Ever since my first brief visit to Costa Rica in 1989, I have wanted to return and see the Osa Peninsula. This peninsula is well down the Pacific side, near the Panama border. Two of the country's three endemic birds occur only here or nearby. The photo (above) is a view of the Osa Peninsula from the mainland, separated by the Golfo Dulce.

We stayed 4 nights at Bosque del Rio Tigre, an ecolodge operated by Liz & Abraham Gallo at the very edge in the rainforest (right). It is at 130m (425') near the boundary of the vast Corcovado National Park. The lodge bird list has 358 species, and many of them have been observed from the lodge itself. Getting there is an adventure, with two river crossings (that's our taxi crossing the Rio Tigre to leave the lodge, below).

Everything about the design of the Rio Tigre lodge serves to enhance the forest experience. While solid roofs protect all buildings, most are without walls and open to outside, like the kitchen bar (left; that's Abraham with two of the friendly staff who prepared great meals). The second floor, above this kitchen and dining floor, does have enclosed rooms for tourists.

Because it is open to outside, there are geckos hiding behind jars in the pantry [see herp page], an occasional bat will land on the ceiling at night [see mammal page], and one can easily watch the feeders out front and out back from the comfortable chairs. Indeed, there is yet another 'feeder' just beyond the kitchen shown at left. Rice is thrown out daily at the edge of the forest, and it attracts birds all day. The shots below were taken from the kitchen: a Gray-necked Wood-Rail (below left) and a Little Tinamou (below right). There are very few spots in the world were either wood-rails or tinamous are feeder birds!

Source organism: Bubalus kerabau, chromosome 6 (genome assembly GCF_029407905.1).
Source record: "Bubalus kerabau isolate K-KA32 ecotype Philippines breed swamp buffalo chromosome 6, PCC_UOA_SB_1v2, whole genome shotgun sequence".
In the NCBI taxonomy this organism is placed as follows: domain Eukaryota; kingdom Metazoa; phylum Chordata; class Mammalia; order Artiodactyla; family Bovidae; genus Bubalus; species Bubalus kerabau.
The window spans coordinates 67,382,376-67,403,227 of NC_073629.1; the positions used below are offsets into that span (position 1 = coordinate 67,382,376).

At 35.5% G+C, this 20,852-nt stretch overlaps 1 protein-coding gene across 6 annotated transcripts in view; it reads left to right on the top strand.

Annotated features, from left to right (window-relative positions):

As the lodge itself was booked when we planned our trip, we reserved the small cabana about 25m from the lodge, and completely surrounded by forest (right & below). It was bright and airy, with half-walls and no windows, but a good mosquito-net over the bed. It had 24-hour electricity and a private bath with cold water; a fine hot-water shower, run by solar power, was a few steps away outside the lodge. It was a treat to listen to the sounds of the night and the dawn chorus from our bed. On our final morning, a troop of White-faced Capuchin were the 'alarm clock' [see mammal page]. I would love to return for a longer visit.

Trails start from the lodge, or from our cabana, into the forest. One can walk down along the river, or up the slopes behind the lodge on a series of trails. This is primary lowland forest with canopy and undergrowth flocks, army ants, leafcutter ants, snakes, poison-dart frogs, monkeys, coatis — a wonderland. Even during our brief visit it was great fun to begin learning the vocalizations of forest birds, and to track down Black-faced Antthrush and Marbled Wood-Quail walking on the forest floor.

Rio Tigre lodge offers guided walks if you wish. My first orientation walk was led by Luis Sandoval (right) who knew all the calls, and we found quite a number of birds on my pre-trip 'hit list,' and others that were a surprise, like a Golden-crowned Spadebill carrying nesting material. All the trails eventually terminate on a rutted 'ridge trail' (below) that leads up into the hills through small farms, and offers views of parrots and raptors.